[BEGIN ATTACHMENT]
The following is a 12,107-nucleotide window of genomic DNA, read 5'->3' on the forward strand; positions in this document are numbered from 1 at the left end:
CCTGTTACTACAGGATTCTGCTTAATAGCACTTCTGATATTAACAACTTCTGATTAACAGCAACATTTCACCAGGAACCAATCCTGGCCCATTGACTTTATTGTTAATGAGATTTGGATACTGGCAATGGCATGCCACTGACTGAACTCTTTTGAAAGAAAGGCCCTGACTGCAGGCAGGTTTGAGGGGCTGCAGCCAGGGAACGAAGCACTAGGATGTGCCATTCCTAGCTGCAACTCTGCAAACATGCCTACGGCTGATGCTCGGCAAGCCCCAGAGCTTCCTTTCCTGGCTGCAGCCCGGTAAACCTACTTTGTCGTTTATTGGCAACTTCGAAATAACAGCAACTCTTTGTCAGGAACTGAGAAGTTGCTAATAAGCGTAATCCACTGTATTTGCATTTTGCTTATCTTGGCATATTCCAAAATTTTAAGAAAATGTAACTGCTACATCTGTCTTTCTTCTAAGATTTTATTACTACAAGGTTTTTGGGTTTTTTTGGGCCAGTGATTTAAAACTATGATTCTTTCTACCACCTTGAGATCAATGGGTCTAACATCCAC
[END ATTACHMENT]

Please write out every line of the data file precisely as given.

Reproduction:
The following is a 12,107-nucleotide window of genomic DNA, read 5'->3' on the forward strand; positions in this document are numbered from 1 at the left end:
CCTGTTACTACAGGATTCTGCTTAATAGCACTTCTGATATTAACAACTTCTGATTAACAGCAACATTTCACCAGGAACCAATCCTGGCCCATTGACTTTATTGTTAATGAGATTTGGATACTGGCAATGGCATGCCACTGACTGAACTCTTTTGAAAGAAAGGCCCTGACTGCAGGCAGGTTTGAGGGGCTGCAGCCAGGGAACGAAGCACTAGGATGTGCCATTCCTAGCTGCAACTCTGCAAACATGCCTACGGCTGATGCTCGGCAAGCCCCAGAGCTTCCTTTCCTGGCTGCAGCCCGGTAAACCTACTTTGTCGTTTATTGGCAACTTCGAAATAACAGCAACTCTTTGTCAGGAACTGAGAAGTTGCTAATAAGCGTAATCCACTGTATTTGCATTTTGCTTATCTTGGCATATTCCAAAATTTTAAGAAAATGTAACTGCTACATCTGTCTTTCTTCTAAGATTTTATTACTACAAGGTTTTTGGGTTTTTTTGGGCCAGTGATTTAAAACTATGATTCTTTCTACCACCTTGAGATCAATGGGTCTAACATCCAC